14. Chloris March 9, 2018 at 8:41 am - Reply

    I was amazed at all the different tracks in the snow here. Who’d have thought the garden was such a busy place when we’re not watching? Anyway the snow has gone, so now if it would only stop raining we could get on.

    • Jessica March 11, 2018 at 5:15 pm - Reply

      I’m tempted to get the field camera out again having seen the evidence of all the night time activity. If nothing else to find out who is to blame for eating my hellebores.

  15. Vera Coe March 9, 2018 at 9:12 am - Reply

    Glad you didn’t get much snow…in fact less than we did. Didn’t see any animal tracks, but I didn’t go out and about on the farm so there would have been some. Temperatures have rocketed up to 18C plus here……which is wonderful!!!

    • Jessica March 11, 2018 at 5:18 pm - Reply

      Oh, wonderful indeed. How I would love to have that much warmth again. It was quite sunny yesterday afternoon and in the greenhouse must have got close to that. It made me feel almost human again!

  16. derrickjknight March 9, 2018 at 10:12 am - Reply

    You made good use of the snow, while you had it, with your camera

    • Jessica March 11, 2018 at 5:19 pm - Reply

      It’s such an unusual event these days I had to record it!

  17. mwillburn March 9, 2018 at 1:29 pm - Reply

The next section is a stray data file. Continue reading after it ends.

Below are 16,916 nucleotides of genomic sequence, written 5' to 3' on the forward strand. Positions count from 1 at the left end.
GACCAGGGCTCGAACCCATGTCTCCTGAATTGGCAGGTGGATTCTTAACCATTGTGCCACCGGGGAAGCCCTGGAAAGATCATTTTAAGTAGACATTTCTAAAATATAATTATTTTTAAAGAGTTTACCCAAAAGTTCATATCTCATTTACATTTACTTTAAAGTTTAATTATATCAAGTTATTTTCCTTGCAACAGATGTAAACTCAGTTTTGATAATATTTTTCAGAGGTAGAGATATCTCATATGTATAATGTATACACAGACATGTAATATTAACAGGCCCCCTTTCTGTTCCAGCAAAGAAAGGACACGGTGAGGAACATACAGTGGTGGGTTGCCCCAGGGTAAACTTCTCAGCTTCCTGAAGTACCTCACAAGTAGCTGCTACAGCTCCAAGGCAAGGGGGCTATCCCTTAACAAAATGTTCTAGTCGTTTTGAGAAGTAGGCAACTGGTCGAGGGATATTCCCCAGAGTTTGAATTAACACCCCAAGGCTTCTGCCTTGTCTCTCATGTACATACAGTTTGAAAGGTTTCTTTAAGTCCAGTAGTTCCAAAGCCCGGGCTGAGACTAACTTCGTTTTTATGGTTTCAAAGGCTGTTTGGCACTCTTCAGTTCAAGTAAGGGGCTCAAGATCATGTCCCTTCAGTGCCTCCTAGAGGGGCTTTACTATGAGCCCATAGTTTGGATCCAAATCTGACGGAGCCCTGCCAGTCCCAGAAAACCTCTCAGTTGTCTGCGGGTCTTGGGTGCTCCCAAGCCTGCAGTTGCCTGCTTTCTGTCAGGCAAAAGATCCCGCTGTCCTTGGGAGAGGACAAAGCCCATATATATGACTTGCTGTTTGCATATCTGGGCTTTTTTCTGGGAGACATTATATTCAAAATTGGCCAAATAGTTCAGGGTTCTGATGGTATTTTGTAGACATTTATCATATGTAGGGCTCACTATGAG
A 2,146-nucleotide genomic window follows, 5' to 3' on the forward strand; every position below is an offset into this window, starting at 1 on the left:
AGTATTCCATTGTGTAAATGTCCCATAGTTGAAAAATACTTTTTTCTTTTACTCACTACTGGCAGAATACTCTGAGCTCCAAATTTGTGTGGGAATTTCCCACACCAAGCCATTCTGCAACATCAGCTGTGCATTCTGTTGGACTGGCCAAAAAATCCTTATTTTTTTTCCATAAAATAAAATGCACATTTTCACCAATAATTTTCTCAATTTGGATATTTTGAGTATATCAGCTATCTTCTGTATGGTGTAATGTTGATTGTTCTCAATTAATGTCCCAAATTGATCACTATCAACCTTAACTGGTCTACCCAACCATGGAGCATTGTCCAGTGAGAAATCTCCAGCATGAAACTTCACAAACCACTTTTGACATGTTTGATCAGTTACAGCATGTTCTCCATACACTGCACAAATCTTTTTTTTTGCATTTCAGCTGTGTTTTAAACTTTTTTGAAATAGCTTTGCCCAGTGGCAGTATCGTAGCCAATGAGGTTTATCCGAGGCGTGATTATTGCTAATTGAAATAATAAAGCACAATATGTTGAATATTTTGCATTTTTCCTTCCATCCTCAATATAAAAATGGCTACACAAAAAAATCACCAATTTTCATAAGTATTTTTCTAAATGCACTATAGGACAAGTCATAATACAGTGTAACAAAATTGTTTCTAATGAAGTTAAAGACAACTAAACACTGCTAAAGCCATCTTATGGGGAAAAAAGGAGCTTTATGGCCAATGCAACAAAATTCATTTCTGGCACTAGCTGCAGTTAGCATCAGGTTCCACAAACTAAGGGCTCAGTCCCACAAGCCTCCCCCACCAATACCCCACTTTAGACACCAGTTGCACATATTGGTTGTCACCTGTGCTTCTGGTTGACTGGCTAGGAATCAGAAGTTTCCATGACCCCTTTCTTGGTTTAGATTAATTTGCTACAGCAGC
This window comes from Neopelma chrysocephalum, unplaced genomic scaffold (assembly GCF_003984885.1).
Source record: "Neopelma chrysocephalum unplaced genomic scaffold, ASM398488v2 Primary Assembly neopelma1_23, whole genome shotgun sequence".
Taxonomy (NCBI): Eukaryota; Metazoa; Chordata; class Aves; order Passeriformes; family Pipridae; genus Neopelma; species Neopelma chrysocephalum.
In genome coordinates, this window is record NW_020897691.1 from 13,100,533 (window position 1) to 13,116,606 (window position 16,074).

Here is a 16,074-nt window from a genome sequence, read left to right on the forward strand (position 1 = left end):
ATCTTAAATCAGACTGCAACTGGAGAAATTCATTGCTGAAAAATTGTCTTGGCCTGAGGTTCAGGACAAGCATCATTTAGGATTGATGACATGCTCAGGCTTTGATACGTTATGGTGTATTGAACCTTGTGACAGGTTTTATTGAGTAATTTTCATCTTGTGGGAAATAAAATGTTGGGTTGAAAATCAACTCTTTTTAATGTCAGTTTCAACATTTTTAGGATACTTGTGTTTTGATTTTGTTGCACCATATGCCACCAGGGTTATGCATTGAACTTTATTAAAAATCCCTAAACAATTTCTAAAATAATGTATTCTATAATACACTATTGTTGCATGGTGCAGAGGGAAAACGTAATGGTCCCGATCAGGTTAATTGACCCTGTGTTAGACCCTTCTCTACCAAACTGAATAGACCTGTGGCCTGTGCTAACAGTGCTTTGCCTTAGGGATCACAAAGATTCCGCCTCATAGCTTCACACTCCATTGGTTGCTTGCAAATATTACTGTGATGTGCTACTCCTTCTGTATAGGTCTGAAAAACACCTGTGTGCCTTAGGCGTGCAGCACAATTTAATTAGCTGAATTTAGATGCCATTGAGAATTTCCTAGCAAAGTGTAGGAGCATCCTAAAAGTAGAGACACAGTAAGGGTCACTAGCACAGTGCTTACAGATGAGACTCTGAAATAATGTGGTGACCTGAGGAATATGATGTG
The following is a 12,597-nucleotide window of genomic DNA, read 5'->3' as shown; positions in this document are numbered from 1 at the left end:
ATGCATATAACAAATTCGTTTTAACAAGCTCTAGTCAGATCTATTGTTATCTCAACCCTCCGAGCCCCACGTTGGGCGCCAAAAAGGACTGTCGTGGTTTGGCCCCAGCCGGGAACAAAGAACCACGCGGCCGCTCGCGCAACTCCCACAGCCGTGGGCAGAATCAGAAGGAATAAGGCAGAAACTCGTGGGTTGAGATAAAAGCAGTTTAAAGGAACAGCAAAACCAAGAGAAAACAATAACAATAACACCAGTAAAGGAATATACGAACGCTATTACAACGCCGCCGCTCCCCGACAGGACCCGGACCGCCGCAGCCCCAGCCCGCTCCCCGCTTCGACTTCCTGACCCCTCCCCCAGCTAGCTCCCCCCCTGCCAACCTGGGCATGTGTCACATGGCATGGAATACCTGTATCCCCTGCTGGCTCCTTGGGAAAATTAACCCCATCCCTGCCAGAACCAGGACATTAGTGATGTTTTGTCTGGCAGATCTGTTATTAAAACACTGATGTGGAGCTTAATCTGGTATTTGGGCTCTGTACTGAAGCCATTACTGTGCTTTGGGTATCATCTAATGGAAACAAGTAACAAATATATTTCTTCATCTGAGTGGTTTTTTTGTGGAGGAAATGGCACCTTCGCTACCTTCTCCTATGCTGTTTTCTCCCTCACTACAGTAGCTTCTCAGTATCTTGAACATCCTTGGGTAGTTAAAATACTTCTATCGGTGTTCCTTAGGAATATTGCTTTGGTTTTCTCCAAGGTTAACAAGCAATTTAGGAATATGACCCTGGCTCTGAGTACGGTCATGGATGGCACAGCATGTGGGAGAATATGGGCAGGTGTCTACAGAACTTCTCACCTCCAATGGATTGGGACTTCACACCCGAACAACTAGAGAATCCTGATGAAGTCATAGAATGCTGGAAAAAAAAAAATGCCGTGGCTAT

The days are lengthening – Hallelujah! Our severe cold came at the beginning of January and sustained itself for far too long. Very little precipitation and as a result we are all looking at a fair amount of die back and browning from our broad leaf and coniferous evergreens on the East Coast of US. Such a shame, but there you go – a gardener’s life is far from perfect.

    • Jessica March 11, 2018 at 5:23 pm - Reply

      That is a shame. There is no doubt about it the weather is getting more extreme everywhere. Unfortunately the worst of the frosts came before the snow here, it would have been kinder the other way around but it wasn’t to be.

  18. Christina March 9, 2018 at 2:43 pm - Reply

    Glad your snow wasn’t too bad. Fun while it lasts as long as that isn’t more than a few days! Fingers crossed that spring really is on the way now.

    • Jessica March 11, 2018 at 5:24 pm - Reply

      Oh yes please, I am more than ready for Spring!